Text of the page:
FIG. 7 illustrates balloon 44 of fixation device 40, after the physician has expanded balloon 44 by injecting a fluid such as saline into fixation tube 42. The physician then may gently pull tube 42 upwards to bring gastric wall 6 and abdominal wall 2 into contact. The physician places a retention element 47 onto tube 42 to maintain fluid pressure inside balloon 44 and to hold gastric wall 6 and abdominal wall 2 together during healing, as shown in FIG. 8. Free end 23 of tie 21 may be trimmed away or left trailing out of abdominal opening 4.
In a few days, when gastric wall 6 has healed to abdominal wall 2, and gastric opening 8 is physiologically sealed from abdominal cavity s, the physician removes retention element 46, deflating balloon 44, so that fixation device 40 may be pulled out of the patient. The wound may then be cleaned and dressed using conventional procedures developed for treatment of wounds after PEG tube placement and removal.
FIGS. 9, 10, and 11 illustrate a second embodiment of the method of the present invention, which includes providing an access device 50 comprising a detachable, dilator 54 removably attached to a convoluted tube 52. Dilation tip 54 is preferably made of an elastomer such as silicone rubber and is shaped approximately the same as a bougie dilator in this embodiment, although other shapes are possible. A pull loop 58 connects to the distal end of dilation tip 54, and attaches to a guide wire 32 for placement into the upper GI tract. A cord 60 attaches to the proximal end of dilation tip 54 and extends through convoluted tube 52 and out of the proximal end of convoluted tube 52. Convoluted tube 52 is made of a biocompatible, extruded polymer such as polyethylene. Convoluted tube 52 resists kinking, thereby maintaining an open lumen and facilitating flexible endoscopic instrument exchange. FIG. 9 shows access device 50 after a physician has used guide wire 32 in a similar manner as described for the previous embodiment to placed access device 50 into the upper GI so that loop 58 extends out of abdominal opening 4. The distal end 62 of convoluted tube 52 retains dilation tip 54 only when loop 58 is pulled in the distal direction. The physician then may detach guide wire 32 from loop 58. The physician then may detach dilation tip 54 from distal end 62 of convoluted tube by pulling cord 60 in the proximal direction while simultaneously pulling a tether 56 attached to convoluted tubing 52 and extending out of abdominal opening 4. As shown in FIG. 10, the physician may remove dilation tip 54 by continuing to pull cord 60 extending out of the proximal end of convoluted tube 52. Dilator 52 can be made of a flexible, compressible material and can be hollow, so that dilator 52 collapses or otherwise deforms as it is pulled proximally through the lumen of convoluted tube 52.
FIG. 11 shows convoluted tube 52 extending through gastric opening 8 and into abdominal cavity 3, and containing an endoscope 30 and an instrument 38. A physician may place a steering element 64 over tether 56 as shown in FIG. 11 and manipulate (much like a “joystick”) the position of distal end 62 of access device 50 within abdominal cavity 3. Steering element 64 may be made of a rigid metal or plastic tube having an outside diameter approximately in the range of 2-5 mm, and a length approximately in the range of 15-25 cm. Steering element 64 may be straight, as shown in FIG. 11, curvilinear, or combinations thereof. Alternately, steering element 64 may be plastically deformable so that a user may alter its shape prior to or even after insertion into the patient.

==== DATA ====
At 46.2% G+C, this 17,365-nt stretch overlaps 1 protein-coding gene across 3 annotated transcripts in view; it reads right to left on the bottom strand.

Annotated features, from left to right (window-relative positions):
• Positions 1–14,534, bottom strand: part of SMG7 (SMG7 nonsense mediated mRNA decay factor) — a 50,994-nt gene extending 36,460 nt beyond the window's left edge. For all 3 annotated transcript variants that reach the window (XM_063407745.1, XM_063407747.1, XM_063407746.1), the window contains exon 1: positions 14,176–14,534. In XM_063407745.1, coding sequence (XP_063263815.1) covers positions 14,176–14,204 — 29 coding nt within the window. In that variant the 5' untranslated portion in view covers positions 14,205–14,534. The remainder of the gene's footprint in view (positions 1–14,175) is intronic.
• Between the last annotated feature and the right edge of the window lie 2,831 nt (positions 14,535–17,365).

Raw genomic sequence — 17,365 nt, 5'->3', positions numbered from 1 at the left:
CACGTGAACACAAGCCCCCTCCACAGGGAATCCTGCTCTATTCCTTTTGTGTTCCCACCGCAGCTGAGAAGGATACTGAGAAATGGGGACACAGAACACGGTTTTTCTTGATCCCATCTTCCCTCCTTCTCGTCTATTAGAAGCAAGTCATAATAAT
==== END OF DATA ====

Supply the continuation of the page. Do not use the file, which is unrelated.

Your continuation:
Steering element 64 can be hollow, and can be sealed, such as at one or both ends, such as with a seal of the form shown with respect to seal 11 that can provide sealing around an instrument inserted through the hollow element 64. In one embodiment, steering element 64 can be in the form of a trocar cannula for use inserting one or more medical instruments, therethrough.
If the steering element is hollow, the central bore of the steering element 64 can be in fluid communication (such as by a flexible hose) to a source of liquid or gas, such as, but not limited to, a source of vacuum or a source of saline. For instance, steering element 64 may also be adapted to include means for suction, irrigation, illumination, visualization, insufflation (with CO2, for example), drug delivery, and other surgical functions. Steering element 64 may be attached to an external support member (not shown) attached, for example, to the examination table, for holding distal end 62 at a desired position within abdominal cavity 3 for a period of time.
Steering element 64 can be releasably attached to one or more other devices in the body cavity, and may include other attachment means including without limitation hooks and graspers. Tile length of the steering element 64 can be selected for a particular application, or alternatively the length can be variable, such as by incorporating a “telescoping” function in the steering element 64. The steering element can be adapted to be relatively rigid, relatively flexible, include articulation (e.g. such as one or more hinge joints), and combinations thereof.
Various embodiments of the present invention have been illustrated, but it will be obvious to those skilled in the art that such embodiments are only examples and that numerous variations and substitutions are possible without departing from the invention. For instance, while the invention has been illustrated with respect to use in accessing the abdominal cavity, the invention can also be used for accessing other body cavities, including without limitation the thoracic cavity. It is intended that the invention be limited only by the scope and spirit of the appended claims.